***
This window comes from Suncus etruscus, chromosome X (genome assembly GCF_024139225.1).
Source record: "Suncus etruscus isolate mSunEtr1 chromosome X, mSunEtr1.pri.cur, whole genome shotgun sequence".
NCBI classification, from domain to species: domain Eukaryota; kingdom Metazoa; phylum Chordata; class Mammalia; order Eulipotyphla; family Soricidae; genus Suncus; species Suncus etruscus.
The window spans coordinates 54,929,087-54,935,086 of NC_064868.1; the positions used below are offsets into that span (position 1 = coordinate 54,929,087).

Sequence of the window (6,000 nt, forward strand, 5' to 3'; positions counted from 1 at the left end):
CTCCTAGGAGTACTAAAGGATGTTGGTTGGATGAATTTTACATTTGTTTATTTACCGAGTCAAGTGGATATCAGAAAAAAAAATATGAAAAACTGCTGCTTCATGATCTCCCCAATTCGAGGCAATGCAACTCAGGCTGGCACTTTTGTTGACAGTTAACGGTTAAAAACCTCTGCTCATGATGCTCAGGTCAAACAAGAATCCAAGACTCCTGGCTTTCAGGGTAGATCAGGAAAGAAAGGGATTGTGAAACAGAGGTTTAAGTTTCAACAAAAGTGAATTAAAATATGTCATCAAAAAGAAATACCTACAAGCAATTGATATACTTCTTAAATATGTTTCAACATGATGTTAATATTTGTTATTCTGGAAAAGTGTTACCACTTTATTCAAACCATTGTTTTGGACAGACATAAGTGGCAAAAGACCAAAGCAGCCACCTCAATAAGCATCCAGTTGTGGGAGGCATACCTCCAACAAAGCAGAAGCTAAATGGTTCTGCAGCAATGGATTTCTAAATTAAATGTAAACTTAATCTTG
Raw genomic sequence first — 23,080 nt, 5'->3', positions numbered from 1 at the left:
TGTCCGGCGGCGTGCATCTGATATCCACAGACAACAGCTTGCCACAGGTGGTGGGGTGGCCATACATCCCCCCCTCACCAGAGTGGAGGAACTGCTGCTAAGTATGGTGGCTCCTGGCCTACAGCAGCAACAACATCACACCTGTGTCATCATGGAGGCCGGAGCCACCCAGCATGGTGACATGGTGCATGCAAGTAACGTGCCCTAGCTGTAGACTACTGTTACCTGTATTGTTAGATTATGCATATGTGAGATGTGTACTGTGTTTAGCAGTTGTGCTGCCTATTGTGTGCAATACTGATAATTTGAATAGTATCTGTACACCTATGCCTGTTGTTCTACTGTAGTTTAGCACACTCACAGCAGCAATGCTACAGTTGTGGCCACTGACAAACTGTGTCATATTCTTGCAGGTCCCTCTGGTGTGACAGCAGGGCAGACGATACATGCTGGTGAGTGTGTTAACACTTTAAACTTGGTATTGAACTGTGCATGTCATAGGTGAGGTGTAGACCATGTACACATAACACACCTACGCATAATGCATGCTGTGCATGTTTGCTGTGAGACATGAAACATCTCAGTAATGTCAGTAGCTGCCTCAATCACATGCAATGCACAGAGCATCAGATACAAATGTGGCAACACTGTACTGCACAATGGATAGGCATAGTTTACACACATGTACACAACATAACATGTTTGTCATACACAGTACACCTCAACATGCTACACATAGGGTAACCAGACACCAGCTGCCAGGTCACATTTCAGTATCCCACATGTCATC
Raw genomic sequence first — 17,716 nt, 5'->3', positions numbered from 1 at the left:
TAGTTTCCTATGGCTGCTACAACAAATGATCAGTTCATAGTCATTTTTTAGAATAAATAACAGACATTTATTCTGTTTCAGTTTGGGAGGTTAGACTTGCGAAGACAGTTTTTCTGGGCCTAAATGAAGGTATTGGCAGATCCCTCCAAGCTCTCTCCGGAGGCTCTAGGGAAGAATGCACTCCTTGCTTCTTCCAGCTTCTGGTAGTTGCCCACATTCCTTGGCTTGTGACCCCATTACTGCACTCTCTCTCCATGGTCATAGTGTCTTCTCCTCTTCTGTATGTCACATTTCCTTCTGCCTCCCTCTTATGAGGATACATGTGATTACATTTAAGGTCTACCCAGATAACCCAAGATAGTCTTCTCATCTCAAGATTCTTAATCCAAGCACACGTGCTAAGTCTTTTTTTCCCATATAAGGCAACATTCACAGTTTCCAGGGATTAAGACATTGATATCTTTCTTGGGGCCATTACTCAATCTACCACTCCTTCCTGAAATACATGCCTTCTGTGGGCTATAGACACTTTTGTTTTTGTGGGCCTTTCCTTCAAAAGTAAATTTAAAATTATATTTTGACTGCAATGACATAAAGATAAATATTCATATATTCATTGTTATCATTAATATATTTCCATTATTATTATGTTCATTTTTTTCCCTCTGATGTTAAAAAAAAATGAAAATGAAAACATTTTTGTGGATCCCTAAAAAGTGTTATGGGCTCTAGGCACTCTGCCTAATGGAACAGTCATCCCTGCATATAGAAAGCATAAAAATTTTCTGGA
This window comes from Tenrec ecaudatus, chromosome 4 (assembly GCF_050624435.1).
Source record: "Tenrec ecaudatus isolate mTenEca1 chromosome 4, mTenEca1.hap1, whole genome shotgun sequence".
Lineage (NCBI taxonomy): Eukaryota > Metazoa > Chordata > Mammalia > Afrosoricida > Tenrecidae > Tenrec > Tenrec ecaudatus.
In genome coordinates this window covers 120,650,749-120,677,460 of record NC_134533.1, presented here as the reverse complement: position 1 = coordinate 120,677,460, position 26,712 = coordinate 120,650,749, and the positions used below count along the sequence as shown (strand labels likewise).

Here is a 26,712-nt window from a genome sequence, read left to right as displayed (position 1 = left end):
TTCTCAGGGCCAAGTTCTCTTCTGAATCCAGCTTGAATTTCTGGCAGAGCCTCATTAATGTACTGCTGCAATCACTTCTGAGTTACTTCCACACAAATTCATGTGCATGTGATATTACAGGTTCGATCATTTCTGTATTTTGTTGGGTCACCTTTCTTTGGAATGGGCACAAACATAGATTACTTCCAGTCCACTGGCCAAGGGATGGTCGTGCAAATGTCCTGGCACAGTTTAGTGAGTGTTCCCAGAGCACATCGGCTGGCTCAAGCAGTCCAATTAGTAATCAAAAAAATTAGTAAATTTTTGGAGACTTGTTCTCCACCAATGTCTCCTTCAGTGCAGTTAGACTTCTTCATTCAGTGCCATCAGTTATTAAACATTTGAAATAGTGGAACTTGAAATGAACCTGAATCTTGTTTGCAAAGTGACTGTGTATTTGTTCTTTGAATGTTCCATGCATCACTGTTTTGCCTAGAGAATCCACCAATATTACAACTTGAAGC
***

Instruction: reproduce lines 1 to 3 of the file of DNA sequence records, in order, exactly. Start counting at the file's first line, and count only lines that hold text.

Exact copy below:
This window comes from Suncus etruscus, chromosome X (genome assembly GCF_024139225.1).
Source record: "Suncus etruscus isolate mSunEtr1 chromosome X, mSunEtr1.pri.cur, whole genome shotgun sequence".
NCBI classification, from domain to species: domain Eukaryota; kingdom Metazoa; phylum Chordata; class Mammalia; order Eulipotyphla; family Soricidae; genus Suncus; species Suncus etruscus.